Published: 11:30, 10 July 2020
Before and after – Secret Drinker visited this village pub just before lockdown and returned again this week.
If your pub is closed for 10 years, then surely waiting a few months for a pandemic to pass should be an absolute breeze.
Just before lockdown I heard about a boozer, nestled in the sleepy hamlet of Ulcombe, between Maidstone and Headcorn, which threw open its doors for the first time in a decade last August.
The first thing I needed to work out was what it was called - not as straight forward as you might think.
It’s been The Harrow for as long as anyone can remember and, to some extent, still is, but since being taken over by a four-strong village consortium they’ve made an addition.
Presumably keen to promote its culinary qualities, it is now known as the Smoke&Cured. But equally keen to retain tradition, we now have the old name, an ampersand and an @ sign.
So, the Smoke&Cured@The Harrow it is – glad we got that sorted.
More importantly, was it worth the wait and what’s it like after lockdown?
There’s still parking at the front and the front door, which confused when it wasn’t in action last time I visited, is now clearly marked ‘way out’ - the main entrance on the right-hand side is now the way in.
When I visited pre-Covid the first person I met was Mark. And, right off I was reminded of the famous Carlsberg ad – as he‘probably’is the best local punter you’re ever likely to meet.
I couldn’t decide what to drink but as he’d just had a fresh pint of stout poured he insisted I try a mouthful first, what a generous gent. Of course, I wouldn’t expect such an offer post-lockdown.
And, having sampled the 4.5% Oyster Stout from Whitstable Brewery, my mind was made up and I instructed barman Tom, who Mrs SD thought looked a little like Lewis Capaldi’s better looking brother, to pull away.
Tom was our barman for our most recent visit too and made sure all the new rules were obeyed. This time I went for a pint of 4.5% Pearl of Kent from the Whitstable Brewery which slipped down a treat, even though it wasn’t overly flavourful.
There are absolutely no distractions, no pool, no darts, no fruit machines, no jukebox, not even a board game – if you’re not the sort who wants to chat with the locals then avoid the S&C@TH as they will definitely talk to you.
The Grade II listed building has been completely made over in line with the most modern, trendy fashions. Stripped floorboards have been laid over the old quarry tiles, candles are on each windowsill and the lightbulbs have those trendy filaments that give off little or no light.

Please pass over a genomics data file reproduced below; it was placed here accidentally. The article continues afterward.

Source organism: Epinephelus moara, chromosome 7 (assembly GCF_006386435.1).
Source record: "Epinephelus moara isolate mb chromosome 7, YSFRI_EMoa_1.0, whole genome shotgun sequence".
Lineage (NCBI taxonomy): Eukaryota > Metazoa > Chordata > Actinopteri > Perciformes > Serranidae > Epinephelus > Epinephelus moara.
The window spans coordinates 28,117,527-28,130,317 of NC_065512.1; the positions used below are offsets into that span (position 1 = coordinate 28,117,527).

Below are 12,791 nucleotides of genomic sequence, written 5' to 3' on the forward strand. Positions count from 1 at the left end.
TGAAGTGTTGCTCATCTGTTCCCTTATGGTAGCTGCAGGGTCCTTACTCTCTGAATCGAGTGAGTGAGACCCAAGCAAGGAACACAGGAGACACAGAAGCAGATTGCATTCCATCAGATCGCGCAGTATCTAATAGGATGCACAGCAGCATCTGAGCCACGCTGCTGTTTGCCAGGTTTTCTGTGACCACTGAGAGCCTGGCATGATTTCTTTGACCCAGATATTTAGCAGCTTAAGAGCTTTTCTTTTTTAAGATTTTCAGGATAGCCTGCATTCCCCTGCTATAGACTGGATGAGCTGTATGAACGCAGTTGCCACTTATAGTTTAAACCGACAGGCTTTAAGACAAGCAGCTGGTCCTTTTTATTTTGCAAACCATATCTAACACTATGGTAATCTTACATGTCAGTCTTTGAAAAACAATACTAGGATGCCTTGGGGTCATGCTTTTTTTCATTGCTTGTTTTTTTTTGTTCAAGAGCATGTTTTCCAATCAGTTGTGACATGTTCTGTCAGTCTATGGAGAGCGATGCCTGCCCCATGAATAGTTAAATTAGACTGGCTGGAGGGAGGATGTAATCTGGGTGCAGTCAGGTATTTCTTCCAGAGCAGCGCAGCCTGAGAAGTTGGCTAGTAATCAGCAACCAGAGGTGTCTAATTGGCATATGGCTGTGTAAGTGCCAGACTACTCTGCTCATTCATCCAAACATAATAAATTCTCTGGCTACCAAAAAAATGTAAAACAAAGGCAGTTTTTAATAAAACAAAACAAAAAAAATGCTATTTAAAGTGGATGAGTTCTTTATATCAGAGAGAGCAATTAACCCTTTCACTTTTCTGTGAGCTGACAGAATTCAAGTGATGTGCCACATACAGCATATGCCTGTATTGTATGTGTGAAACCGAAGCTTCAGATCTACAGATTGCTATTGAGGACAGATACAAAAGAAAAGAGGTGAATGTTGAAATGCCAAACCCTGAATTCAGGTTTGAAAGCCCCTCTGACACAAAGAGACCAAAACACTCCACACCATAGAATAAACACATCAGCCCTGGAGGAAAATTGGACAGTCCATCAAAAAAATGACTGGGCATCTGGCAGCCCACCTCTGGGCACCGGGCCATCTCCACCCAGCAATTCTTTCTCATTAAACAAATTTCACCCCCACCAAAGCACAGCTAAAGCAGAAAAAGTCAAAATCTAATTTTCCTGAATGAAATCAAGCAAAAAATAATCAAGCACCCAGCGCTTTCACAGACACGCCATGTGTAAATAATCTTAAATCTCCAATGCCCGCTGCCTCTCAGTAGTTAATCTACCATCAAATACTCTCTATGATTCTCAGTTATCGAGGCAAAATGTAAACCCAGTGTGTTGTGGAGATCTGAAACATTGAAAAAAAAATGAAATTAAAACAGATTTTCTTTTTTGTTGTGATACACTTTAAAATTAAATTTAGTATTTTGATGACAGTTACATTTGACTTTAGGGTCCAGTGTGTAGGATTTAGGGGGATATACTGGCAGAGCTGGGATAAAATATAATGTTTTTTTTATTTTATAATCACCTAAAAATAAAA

It’s been superbly done up with great attention to detail and the villagers are obviously delighted to have their reincarnated pub back in action. Mind you, it has gone upmarket and is charging in line with the changes, so will need to continue to be supported to survive.
Our waitress Lina, originally from Bulgaria, has worked here since it opened in August last year. Informative and charming she was happy to share her thoughts on the menu and leaves you in no doubt about her personal favourites.
We both chose starters as our main course – I went for the slow roast pork ribs, marinated and cooked exactly as I like them. Mrs SD chose beef croquettes, again superbly cooked and presented, and we shared the bread basket, though I’m sure she snaffled more of the great freshly baked rolls. I’m convinced the main courses were great too, but for us starters and a desert were more than enough.
I particularly rated the chocolate fondant but Mrs SD insisted I should have been more adventurous, like her, who chose the cranberry tart with a scoop of pistachio ice cream.
Main man Errol has got a good team in place and his efforts to breathe new life into this great old pub deserve to be supported. He’s concentrated on getting the important things right – the food, the drink and the feel of the place.
One chatty local told me the pub had hosted its first music session just prior to lockdown with a female singer and her dad playing saxophone and, following this success, more musical Sunday evenings were planned. Sadly they’re now obviously on hold but will hopefully return in ‘normal’ times.
It’s still fairly early days for the S&C and to date it seems to have remained quite a well-kept secret. They probably need to shout about the place a little more and hopefully this re-borne boozer will once again be the very heartbeat of the village.
Smoke & Cured – The Harrow, The Street, Ulcombe ME7 1DP
Decor: The place obviously needed a complete makeover and looks good, hopefully the building’s all-important history has been retained. ****
Drink: I wouldn’t normally choose stout but Mark persuaded me and this one was a real beauty. The Pearl of Kent is okay and easy drinking enough. ****
Price: Quality costs, but those prepared to pay will not be disappointed by either the food or drink. All pre-lockdown, the ribs were £8.50, the chocolate fondant £8, the stout was £4.50 and a large white wine £9. ***
Atmosphere: Prior to lockdown everyone talked to everyone and they’re still pretty friendly now - you can’t help but get drawn into the infectious, upbeat feeling around the bar. ****
Staff: Both our barman, Tom, and waitress Lina were efficient, helpful and cheery – they clearly enjoy working at this popular new gastro pub. ****
Ratings out of five
More by this authorSecret Drinker
This website and its associated newspaper are members of the Independent Press Standards Organisation (IPSO)